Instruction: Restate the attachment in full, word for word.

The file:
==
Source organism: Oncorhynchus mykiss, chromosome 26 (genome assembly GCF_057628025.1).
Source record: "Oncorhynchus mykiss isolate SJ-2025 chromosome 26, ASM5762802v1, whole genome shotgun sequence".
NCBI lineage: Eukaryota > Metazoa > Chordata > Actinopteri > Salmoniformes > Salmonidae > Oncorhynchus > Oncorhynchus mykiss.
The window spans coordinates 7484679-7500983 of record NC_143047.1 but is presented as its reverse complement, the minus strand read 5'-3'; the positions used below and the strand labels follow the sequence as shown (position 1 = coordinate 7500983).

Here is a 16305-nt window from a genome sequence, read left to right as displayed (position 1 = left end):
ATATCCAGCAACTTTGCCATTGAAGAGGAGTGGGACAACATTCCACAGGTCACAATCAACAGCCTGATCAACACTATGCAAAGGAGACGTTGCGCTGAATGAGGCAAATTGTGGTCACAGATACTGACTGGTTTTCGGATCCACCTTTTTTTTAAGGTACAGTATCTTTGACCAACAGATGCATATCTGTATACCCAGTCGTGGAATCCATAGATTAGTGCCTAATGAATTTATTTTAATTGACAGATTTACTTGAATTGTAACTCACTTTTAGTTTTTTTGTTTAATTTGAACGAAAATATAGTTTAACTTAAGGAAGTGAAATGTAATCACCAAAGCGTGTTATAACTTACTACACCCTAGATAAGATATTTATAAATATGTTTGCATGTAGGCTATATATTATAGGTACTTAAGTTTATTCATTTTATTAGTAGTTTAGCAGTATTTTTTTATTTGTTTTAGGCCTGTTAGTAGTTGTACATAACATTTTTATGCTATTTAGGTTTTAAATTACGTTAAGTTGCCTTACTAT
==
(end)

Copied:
Source organism: Oncorhynchus mykiss, chromosome 26 (genome assembly GCF_057628025.1).
Source record: "Oncorhynchus mykiss isolate SJ-2025 chromosome 26, ASM5762802v1, whole genome shotgun sequence".
NCBI lineage: Eukaryota > Metazoa > Chordata > Actinopteri > Salmoniformes > Salmonidae > Oncorhynchus > Oncorhynchus mykiss.
The window spans coordinates 7484679-7500983 of record NC_143047.1 but is presented as its reverse complement, the minus strand read 5'-3'; the positions used below and the strand labels follow the sequence as shown (position 1 = coordinate 7500983).

Here is a 16305-nt window from a genome sequence, read left to right as displayed (position 1 = left end):
ATATCCAGCAACTTTGCCATTGAAGAGGAGTGGGACAACATTCCACAGGTCACAATCAACAGCCTGATCAACACTATGCAAAGGAGACGTTGCGCTGAATGAGGCAAATTGTGGTCACAGATACTGACTGGTTTTCGGATCCACCTTTTTTTTAAGGTACAGTATCTTTGACCAACAGATGCATATCTGTATACCCAGTCGTGGAATCCATAGATTAGTGCCTAATGAATTTATTTTAATTGACAGATTTACTTGAATTGTAACTCACTTTTAGTTTTTTTGTTTAATTTGAACGAAAATATAGTTTAACTTAAGGAAGTGAAATGTAATCACCAAAGCGTGTTATAACTTACTACACCCTAGATAAGATATTTATAAATATGTTTGCATGTAGGCTATATATTATAGGTACTTAAGTTTATTCATTTTATTAGTAGTTTAGCAGTATTTTTTTATTTGTTTTAGGCCTGTTAGTAGTTGTACATAACATTTTTATGCTATTTAGGTTTTAAATTACGTTAAGTTGCCTTACTAT